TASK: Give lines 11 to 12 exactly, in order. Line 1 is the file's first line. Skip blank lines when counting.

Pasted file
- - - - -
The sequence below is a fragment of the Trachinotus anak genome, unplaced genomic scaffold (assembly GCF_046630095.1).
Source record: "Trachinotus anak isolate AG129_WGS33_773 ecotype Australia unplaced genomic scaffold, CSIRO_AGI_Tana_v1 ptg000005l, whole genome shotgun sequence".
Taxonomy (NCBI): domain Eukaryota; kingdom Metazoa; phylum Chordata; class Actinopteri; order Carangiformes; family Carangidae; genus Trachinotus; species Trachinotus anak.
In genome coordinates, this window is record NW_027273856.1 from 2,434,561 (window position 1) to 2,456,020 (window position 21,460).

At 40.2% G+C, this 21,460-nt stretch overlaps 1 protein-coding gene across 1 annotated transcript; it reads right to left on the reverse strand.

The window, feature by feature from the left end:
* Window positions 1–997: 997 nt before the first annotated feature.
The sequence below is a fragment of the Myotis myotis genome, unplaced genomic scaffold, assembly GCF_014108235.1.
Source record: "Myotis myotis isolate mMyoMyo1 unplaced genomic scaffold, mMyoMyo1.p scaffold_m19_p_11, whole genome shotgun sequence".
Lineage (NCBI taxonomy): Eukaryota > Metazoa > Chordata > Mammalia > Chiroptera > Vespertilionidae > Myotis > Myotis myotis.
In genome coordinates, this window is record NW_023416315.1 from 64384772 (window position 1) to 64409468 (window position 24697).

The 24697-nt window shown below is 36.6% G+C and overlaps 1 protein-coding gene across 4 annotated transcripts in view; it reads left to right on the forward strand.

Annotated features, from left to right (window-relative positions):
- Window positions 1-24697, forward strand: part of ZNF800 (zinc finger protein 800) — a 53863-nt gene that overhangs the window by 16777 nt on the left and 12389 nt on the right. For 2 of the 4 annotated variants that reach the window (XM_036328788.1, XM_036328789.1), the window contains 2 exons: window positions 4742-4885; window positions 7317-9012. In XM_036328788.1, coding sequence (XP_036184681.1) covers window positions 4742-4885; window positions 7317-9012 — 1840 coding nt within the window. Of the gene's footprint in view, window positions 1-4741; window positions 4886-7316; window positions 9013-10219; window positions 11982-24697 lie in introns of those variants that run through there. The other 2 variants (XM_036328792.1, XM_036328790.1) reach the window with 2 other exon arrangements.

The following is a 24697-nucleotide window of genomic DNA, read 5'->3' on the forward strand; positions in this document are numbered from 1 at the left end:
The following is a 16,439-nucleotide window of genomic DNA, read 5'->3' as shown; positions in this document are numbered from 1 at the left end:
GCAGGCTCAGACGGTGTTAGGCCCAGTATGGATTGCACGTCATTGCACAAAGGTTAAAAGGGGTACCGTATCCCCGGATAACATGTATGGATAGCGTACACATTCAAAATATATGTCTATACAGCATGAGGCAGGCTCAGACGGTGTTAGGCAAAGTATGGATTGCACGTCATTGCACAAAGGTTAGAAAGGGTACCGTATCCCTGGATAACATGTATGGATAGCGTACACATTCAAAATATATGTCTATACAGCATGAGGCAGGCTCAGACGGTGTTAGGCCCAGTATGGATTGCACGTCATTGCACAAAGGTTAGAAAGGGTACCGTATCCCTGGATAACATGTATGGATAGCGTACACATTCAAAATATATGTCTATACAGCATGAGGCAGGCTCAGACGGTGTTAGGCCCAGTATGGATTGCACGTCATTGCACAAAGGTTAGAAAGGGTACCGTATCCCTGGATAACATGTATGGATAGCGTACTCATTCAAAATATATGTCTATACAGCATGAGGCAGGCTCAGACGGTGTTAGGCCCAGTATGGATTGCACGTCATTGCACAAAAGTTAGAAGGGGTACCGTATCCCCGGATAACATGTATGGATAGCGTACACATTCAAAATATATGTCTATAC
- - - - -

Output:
In genome coordinates, this window is record NW_023416315.1 from 64384772 (window position 1) to 64409468 (window position 24697).

The 24697-nt window shown below is 36.6% G+C and overlaps 1 protein-coding gene across 4 annotated transcripts in view; it reads left to right on the forward strand.